Transforming Foundational Courses
in the Arts, Humanities, and Social Sciences
Spark’s program goals:
- Support instructors from social sciences, humanities, and the arts interested in developing instructional approaches that foster skills, strategies, and habits of mind that first- and second-year students need to become successful learners.
- Assist instructors in the creation of student learning outcomes for their courses that explicitly address areas of the learning sciences referred to as “learning how to learn.”
- Embed college-preparedness skills into course assignments, communications, and structures that will better support UD’s conditionally admitted students, and first generation students.
- Generate assessment data that will better inform future initiatives to improve outcomes for first- and second-year UD students.
Spark faculty will develop course specific learning outcomes related to at least one of the following:
How to be a better student.
Examples include learning how to engage in self-regulated learning, and/or learning how to approach and complete complex reading or writing tasks.
How to examine and construct knowledge.
Examples include learning how to create and assess truthfulness, source trustworthiness, and reliability of inquiry methodologies (e.g. ethnography, narrative research, textual analysis, etc.).
How to pursue self-directed or intentional learning.
Examples include developing a learning agenda and plan, valuing continuous improvement, becoming an intentional learner, being a reflective learner.
How to develop an openness to learning new things and curiosity about the world.
Who is Spark designed for?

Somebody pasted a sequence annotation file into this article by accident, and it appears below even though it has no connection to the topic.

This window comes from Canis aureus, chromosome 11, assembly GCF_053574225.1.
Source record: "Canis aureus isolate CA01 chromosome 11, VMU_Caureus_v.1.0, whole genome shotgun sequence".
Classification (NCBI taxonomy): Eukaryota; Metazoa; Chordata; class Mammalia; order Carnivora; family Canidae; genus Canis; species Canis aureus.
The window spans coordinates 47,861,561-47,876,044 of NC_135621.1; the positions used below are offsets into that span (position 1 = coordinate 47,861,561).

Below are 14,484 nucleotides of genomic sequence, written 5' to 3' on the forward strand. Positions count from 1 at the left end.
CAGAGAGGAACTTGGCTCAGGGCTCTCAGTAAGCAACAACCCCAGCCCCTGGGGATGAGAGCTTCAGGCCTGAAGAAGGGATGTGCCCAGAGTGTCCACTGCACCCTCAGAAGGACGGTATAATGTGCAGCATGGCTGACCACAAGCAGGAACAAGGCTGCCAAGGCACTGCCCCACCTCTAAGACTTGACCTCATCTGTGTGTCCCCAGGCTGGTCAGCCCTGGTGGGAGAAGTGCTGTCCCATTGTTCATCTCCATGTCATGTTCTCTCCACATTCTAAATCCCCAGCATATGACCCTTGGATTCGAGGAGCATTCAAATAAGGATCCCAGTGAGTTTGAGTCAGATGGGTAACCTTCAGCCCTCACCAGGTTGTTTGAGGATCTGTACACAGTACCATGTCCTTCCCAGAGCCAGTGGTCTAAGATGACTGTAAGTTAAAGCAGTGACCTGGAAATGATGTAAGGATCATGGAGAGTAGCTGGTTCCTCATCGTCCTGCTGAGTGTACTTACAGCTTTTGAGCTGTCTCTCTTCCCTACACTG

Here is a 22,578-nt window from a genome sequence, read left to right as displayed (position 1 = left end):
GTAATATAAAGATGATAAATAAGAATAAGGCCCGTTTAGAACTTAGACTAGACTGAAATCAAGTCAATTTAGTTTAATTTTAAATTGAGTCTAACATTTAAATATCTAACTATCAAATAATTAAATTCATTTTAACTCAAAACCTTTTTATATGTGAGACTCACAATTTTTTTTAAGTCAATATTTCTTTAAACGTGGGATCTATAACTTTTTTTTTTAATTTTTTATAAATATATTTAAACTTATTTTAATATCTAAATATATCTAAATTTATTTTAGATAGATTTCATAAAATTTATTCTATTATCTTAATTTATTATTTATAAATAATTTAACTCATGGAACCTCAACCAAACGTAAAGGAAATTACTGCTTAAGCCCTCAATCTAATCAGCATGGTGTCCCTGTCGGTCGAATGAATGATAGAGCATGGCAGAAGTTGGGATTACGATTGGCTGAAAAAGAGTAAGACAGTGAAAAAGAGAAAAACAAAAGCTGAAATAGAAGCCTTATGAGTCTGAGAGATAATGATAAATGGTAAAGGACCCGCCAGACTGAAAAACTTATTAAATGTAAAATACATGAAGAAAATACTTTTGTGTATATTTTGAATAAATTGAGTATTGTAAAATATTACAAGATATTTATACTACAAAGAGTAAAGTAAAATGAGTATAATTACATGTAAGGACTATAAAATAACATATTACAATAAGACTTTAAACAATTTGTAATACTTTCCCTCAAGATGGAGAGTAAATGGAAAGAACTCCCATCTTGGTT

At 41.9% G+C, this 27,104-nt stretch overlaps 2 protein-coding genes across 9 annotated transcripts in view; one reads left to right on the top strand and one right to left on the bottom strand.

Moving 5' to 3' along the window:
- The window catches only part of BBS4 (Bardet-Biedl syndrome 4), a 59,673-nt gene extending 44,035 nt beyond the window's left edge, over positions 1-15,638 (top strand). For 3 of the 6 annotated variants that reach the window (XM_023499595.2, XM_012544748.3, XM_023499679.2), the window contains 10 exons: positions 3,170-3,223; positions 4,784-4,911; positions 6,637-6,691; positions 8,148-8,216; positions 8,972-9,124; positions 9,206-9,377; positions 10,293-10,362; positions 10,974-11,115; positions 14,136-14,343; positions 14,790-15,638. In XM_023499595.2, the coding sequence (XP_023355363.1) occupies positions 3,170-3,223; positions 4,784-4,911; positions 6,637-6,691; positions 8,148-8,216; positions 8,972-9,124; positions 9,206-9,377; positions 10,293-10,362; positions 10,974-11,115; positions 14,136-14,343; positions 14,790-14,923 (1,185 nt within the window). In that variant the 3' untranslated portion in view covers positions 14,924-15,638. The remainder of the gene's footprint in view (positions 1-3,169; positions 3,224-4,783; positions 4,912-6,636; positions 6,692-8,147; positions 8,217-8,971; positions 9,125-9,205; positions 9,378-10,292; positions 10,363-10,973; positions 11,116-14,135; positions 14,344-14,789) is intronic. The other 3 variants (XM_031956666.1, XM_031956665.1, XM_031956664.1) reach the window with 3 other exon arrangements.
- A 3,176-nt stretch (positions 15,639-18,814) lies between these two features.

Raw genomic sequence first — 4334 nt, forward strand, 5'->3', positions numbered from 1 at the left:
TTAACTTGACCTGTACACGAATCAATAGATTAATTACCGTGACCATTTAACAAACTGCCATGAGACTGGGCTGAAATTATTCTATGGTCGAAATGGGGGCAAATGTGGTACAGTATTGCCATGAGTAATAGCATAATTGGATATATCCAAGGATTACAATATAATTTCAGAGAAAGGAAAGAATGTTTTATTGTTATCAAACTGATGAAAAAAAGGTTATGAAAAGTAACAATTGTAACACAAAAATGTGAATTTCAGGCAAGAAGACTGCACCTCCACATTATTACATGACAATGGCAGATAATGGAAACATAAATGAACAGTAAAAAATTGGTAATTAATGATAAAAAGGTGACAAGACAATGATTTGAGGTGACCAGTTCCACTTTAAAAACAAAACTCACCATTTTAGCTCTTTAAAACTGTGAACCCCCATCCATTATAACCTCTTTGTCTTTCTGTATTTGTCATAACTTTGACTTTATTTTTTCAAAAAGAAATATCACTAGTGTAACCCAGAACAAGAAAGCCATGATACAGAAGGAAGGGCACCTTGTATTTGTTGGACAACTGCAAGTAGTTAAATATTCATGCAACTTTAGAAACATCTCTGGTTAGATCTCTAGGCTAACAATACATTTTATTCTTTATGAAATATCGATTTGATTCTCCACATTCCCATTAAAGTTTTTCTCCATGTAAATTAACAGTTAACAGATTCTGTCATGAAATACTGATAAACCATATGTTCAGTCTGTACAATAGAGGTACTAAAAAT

Spark is designed for instructors from social sciences, humanities, and the arts who teach large, foundational courses that serve primarily freshman and sophomore students. We are most interested in courses where students have been known to struggle. Through Spark, faculty will design their course to include “learning how to learn” skills that will not only help students be successful in their course, but will be able to apply these skills in future courses and beyond.
How do I participate in Spark?
How does participating in Spark help me?
As a Spark participant, you will receive:
- Individualized support from CTAL, UD Library and Instructional Designers from UD Online to assist you in further developing your course and implementing new strategies to foster student learning
- Collaboration with other Spark faculty in monthly group meetings addressing timely topics related to student learning
- A stipend of $5,000 to support the time involvement in course re-design and ongoing involvement throughout the year
- The title of Provost Teaching Fellow
What takes place during the 1st year of Spark?
Meet the current Spark faculty participants
The following faculty are participating in Spark’s inaugural year 2021-2022
Cresean Hughes, PhD
Department: Sociology and Criminal Justice
Kedron Thomas, PhD
Jennifer Trivedi, PhD